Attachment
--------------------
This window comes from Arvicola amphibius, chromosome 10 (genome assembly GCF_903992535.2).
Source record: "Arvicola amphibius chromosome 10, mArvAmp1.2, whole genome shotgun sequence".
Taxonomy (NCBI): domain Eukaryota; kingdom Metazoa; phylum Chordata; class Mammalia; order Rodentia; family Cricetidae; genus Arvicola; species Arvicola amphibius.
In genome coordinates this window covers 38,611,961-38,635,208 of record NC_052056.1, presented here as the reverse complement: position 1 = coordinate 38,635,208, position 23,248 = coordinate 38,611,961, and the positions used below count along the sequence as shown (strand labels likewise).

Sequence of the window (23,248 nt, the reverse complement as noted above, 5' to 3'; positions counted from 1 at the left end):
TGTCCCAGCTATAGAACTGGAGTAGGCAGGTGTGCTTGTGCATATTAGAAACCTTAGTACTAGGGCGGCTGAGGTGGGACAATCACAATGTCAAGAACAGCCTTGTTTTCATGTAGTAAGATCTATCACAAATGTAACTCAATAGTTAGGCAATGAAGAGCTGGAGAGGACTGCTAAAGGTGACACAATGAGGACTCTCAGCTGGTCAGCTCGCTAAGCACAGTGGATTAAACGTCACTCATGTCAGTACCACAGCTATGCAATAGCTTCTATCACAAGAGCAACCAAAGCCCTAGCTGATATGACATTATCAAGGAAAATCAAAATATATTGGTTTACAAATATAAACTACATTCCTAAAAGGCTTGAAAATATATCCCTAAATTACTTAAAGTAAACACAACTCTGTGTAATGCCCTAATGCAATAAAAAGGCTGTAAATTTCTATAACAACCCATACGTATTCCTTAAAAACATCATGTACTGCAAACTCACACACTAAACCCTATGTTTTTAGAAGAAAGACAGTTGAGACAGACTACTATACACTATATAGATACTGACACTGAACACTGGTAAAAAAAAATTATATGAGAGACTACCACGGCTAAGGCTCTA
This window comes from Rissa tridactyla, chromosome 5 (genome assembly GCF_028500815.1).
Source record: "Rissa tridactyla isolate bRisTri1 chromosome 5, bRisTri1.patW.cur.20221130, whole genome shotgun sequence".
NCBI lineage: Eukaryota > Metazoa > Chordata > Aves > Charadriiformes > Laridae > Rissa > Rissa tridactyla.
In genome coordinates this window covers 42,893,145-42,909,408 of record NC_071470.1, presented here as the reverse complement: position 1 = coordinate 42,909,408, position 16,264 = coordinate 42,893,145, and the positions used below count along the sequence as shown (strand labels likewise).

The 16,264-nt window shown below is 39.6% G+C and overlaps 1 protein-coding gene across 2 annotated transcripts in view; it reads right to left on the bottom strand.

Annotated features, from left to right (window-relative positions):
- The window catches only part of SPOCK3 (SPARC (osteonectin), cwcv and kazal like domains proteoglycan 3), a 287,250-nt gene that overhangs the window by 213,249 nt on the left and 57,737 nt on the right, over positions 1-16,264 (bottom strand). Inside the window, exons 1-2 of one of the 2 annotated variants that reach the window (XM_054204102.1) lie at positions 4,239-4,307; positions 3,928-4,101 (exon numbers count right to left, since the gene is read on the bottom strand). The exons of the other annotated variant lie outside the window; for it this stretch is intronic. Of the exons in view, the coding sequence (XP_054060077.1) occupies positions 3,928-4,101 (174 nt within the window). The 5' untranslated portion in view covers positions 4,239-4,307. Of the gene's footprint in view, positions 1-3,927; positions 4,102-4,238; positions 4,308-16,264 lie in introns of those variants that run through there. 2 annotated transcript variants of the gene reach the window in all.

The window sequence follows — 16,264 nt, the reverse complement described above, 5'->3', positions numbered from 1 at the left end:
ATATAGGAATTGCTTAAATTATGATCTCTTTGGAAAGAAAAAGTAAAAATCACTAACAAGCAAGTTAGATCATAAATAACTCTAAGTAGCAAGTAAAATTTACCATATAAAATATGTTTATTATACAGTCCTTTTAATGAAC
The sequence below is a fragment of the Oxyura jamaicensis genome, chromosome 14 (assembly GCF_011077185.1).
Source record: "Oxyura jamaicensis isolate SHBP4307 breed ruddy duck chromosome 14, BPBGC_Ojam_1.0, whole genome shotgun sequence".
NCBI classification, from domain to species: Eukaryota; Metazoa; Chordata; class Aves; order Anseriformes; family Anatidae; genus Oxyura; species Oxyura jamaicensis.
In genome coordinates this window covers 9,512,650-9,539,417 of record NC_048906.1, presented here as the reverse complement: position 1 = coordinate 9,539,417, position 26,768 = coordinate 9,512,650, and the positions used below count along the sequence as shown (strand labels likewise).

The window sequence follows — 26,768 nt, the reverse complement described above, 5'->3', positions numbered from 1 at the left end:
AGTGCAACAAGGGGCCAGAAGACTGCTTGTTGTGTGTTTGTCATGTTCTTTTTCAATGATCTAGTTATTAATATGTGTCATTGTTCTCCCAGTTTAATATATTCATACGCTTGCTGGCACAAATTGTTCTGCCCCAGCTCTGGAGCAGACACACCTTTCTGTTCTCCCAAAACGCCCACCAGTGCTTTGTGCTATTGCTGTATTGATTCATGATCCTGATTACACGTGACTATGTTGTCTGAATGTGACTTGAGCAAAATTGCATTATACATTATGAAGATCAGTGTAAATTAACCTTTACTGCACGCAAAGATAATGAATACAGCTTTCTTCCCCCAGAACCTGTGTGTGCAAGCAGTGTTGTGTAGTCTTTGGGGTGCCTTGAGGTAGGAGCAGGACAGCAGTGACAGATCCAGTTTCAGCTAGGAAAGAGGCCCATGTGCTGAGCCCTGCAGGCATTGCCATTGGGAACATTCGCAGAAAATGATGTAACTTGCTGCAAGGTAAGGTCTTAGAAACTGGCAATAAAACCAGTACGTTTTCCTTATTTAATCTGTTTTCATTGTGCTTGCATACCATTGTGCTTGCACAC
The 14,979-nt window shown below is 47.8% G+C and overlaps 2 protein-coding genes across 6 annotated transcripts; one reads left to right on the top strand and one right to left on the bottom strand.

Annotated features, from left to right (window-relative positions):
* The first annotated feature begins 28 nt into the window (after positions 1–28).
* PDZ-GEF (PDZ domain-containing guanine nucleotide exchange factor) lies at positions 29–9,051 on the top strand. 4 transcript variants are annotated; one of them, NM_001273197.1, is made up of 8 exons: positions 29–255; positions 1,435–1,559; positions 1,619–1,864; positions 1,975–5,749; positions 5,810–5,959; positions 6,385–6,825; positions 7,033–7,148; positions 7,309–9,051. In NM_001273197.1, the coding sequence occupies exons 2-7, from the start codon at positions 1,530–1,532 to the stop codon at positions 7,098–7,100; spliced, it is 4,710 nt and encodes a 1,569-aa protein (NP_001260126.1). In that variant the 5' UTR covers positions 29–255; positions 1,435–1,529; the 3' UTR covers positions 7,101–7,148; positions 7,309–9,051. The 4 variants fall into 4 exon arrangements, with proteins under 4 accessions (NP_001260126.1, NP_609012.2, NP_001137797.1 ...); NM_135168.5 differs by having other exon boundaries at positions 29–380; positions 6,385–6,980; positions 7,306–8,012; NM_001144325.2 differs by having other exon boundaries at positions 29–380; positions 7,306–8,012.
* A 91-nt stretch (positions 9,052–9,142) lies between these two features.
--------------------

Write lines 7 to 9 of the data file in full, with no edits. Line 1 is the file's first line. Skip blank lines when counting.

This window comes from Rissa tridactyla, chromosome 5 (genome assembly GCF_028500815.1).
Source record: "Rissa tridactyla isolate bRisTri1 chromosome 5, bRisTri1.patW.cur.20221130, whole genome shotgun sequence".
NCBI lineage: Eukaryota > Metazoa > Chordata > Aves > Charadriiformes > Laridae > Rissa > Rissa tridactyla.